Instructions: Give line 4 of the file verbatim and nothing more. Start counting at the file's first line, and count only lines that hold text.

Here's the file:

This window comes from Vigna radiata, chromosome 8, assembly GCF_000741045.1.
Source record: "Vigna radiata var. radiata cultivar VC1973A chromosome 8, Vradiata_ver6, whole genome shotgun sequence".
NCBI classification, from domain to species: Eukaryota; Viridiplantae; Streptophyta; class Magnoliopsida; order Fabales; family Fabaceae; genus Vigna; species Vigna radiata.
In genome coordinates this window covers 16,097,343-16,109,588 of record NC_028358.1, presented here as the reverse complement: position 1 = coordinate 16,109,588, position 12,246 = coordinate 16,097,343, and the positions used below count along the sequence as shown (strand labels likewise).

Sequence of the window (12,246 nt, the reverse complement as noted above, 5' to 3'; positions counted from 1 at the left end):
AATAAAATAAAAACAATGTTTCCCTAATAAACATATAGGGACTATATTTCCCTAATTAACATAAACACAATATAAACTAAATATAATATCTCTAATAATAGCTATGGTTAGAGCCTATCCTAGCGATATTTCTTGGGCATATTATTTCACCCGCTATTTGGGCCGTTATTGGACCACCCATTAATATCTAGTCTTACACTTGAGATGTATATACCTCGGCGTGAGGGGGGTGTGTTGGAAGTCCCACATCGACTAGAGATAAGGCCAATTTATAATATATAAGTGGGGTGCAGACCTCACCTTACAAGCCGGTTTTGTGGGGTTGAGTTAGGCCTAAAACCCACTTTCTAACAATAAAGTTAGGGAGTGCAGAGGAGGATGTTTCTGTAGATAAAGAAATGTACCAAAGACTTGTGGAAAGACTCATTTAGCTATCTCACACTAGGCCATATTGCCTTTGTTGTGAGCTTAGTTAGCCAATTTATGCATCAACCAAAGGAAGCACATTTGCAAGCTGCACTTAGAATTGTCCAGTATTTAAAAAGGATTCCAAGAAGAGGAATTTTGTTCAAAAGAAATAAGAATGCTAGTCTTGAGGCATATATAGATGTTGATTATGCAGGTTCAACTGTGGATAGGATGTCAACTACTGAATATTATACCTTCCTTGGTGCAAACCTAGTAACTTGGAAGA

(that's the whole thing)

In genome coordinates this window covers 16,097,343-16,109,588 of record NC_028358.1, presented here as the reverse complement: position 1 = coordinate 16,109,588, position 12,246 = coordinate 16,097,343, and the positions used below count along the sequence as shown (strand labels likewise).